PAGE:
The beating heart of the profit center of the little grocery store was the tiny ten foot square liquor department and Dan the Store Manager who understood human behavior.One doesn't see them in Chicago anymore; the neighborhood chain grocery store large enough to have a meat department with four full time butchers but too small to have a parking lot. Profit margins at these stores were slim and far too slim for modern high volume corporate tastes. A careful manager who closely watched the details (like how much was trimmed off the celery) could make these stores a success. But a cunning manager could make such a place even more.People used to wonder how the store could even have a liquor department to begin with. Just on the next block was a cut rate liquor store that was fully as large as the grocery store. True, the liquor store had a cut rate bar attached to it with a loyal clientele large enough to create a tiny local skid row. That liquor store was a sort of mirror image of the grocery store. It had a tiny ten foot square food department that sold white bread, cold cuts, and cheap pastries that comprised the diet of the confirmed alcoholic. But it also had everything the grocery store had in its liquor department and at cheaper prices. So why did the grocery store's liquor department survive in the local free market?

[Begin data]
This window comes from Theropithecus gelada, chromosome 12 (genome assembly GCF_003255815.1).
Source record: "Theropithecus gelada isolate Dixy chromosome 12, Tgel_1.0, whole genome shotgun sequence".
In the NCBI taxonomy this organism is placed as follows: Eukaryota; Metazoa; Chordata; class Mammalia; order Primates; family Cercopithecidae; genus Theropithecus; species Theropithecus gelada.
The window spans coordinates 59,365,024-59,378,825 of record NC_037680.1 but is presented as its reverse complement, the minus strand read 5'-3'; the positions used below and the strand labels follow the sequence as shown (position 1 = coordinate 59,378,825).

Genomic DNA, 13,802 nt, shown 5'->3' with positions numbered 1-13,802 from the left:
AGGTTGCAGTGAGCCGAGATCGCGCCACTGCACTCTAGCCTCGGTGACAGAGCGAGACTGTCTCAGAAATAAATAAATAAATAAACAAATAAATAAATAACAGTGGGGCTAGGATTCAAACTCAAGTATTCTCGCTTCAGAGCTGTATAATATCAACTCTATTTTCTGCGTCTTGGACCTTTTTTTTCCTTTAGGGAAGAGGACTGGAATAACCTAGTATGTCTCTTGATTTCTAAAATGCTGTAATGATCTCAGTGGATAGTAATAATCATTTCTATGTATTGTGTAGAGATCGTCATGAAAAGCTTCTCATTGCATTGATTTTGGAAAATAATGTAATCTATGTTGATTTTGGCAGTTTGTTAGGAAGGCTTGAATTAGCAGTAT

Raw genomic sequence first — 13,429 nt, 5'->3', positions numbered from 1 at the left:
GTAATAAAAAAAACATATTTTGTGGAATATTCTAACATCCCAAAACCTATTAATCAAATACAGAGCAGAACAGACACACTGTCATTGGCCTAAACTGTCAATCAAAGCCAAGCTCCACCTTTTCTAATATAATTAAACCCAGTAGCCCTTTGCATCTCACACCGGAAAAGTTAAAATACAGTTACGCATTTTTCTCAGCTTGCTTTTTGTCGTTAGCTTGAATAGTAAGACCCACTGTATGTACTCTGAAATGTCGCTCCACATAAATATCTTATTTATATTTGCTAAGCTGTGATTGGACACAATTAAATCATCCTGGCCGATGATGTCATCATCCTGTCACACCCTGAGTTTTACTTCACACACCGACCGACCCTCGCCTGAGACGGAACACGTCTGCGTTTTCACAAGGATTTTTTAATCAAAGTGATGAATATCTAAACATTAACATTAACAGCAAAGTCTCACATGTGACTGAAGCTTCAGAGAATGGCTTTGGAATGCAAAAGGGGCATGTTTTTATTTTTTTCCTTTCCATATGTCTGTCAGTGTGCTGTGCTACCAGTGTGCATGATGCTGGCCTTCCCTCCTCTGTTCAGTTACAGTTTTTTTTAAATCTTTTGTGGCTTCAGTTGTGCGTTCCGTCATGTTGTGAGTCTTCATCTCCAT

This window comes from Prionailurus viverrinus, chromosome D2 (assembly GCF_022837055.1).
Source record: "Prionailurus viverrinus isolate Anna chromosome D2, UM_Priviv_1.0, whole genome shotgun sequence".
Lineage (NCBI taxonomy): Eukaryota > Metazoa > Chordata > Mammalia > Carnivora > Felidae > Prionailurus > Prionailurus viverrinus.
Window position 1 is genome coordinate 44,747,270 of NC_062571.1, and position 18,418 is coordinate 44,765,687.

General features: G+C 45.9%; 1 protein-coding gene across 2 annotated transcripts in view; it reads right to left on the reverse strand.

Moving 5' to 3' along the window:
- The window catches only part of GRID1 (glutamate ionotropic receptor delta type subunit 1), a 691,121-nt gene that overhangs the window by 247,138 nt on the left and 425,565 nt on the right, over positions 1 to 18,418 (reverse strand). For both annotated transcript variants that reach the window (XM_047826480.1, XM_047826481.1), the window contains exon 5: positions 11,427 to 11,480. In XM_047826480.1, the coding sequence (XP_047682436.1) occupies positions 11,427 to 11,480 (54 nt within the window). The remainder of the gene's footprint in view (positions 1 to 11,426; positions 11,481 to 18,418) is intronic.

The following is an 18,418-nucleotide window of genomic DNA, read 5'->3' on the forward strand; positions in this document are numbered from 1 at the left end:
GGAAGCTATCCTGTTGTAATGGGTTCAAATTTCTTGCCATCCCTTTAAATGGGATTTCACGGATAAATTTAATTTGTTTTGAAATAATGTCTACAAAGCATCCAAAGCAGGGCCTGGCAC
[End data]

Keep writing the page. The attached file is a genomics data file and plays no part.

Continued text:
When Dan managed the store the neighborhood was changing. The neighborhood had originally been Norwegian with a large number of eastern Europeans who had washed ashore there from successive waves of European wars and political strife. Now the children of these people had left them behind and moved to the suburbs and the young families one saw were mostly Puerto Rican. Dan himself was an ethnic German from Serbia who had served on the wrong side during the war and had washed ashore in this neighborhood himself. He knew his people and knew that while people from the old country had to have their beer and bottle of wine (or pint of bourbon) they would never have been caught dead going to a liquor store because that would have been disreputable. Much better to stick a bottle of Mogen David or a six-pack of Old Style short necks on the bottom of the bag of groceries.Wholesale liquor salesmen would come by, of course with discounted wine and beer and Dan would purchase great lots of these. The salesmen would then set up an island of the product and decorate it will little American flags or Santas or whatever the season called for. Dan would stand there and chat with them and smile and as soon as they were going we would take down the little flags or Santas and the price cut signs and throw them in the trash and re-stamp everything back to their normal prices. This was part of his profitability secret. He knew that the old people would always buy from him.But there was something else that he knew. Unlike the liquor store down the street, whose booze was hidden from view from the street by mesh shutters, Dan's liquor department was in full view. The reason that the liquor store looked like a fortified stronghold was that its management did not want to tempt the down-in-their-luck alcoholics after hours. Dan, on the other hand, counted on this happening and it was a fact that some drunk would launch a cinder block through his plate glass window every three or four months. The white port and gallons of Earnest and Julio's finest were, after all, on display just an arm's reach from the sidewalk. When the window was smashed in the middle of the night and the cops came, Dan was always called in from home to guard the store and wait until the board-up service arrived. The regional managers would suggest each time that he mask the alcohol with large window signs or maybe a tinfoil window covering and sometimes he would even smile and put these up only to take them down as soon as the suits left.For when Dan was called in at the dead of night, he didn't just sweep up the broken glass and then wait quietly. As soon as he sent the police away, he would quickly take cases of his highest end liquor, cigarettes, and nylon stockings and bring them to the back room, where he would hide them in the crawl space above the bathrooms. When a store was broken into, it was corporate policy to send an inventory crew over first thing in the morning to assess the losses. While the actual loss from theft from these events was a gallon or two of port, the auditors would find that thieves had made off with many cases of expensive easily fenced stuff. The loss would be assessed and moved off of Dan's balance sheet and on to the part of the corporate balance sheet for recording this kind of inventory shrinkage. Not long after the auditors left and about the time the glazier was putting the last screws into the new window frame, Dan would get out a ladder and take the hidden cases of whiskey, cigarettes, and nylons back into stock, where they would now fetch a profit of one hundred percent. This was enough to dramatically improve the total profit margin of the store and in due time Dan was promoted to a much larger store with a parking lot in the suburbs. His successor was outraged the first time a drunk broke his window and he covered the window in front of the liquor department in tinfoil from top to bottom. This permanently solved the break-in problem, but he could not understand why his store was so much less profitable than his predecessor had been.Now was Dan stealing? In the case of selling alcohol to little old immigrant ladies and men he would argue that he was charging what the market would bear. If these people never saw their beverages go on sale, this was a sort of tax they paid for not wanting to go to the liquor store down the street. Regarding hiding stock from the corporation, Dan used an existing corporate fund for theft and 'inventory shrinkage' as a resource to increase his profitability, spreading the cost of this to the company as a whole. It was capitalism in the predictable exploitation of human desire and weakness and the active spreading of risk away from oneself. And Dan, the son of generations of clever and prosperous hard working peasants, did this quite well.But was he right?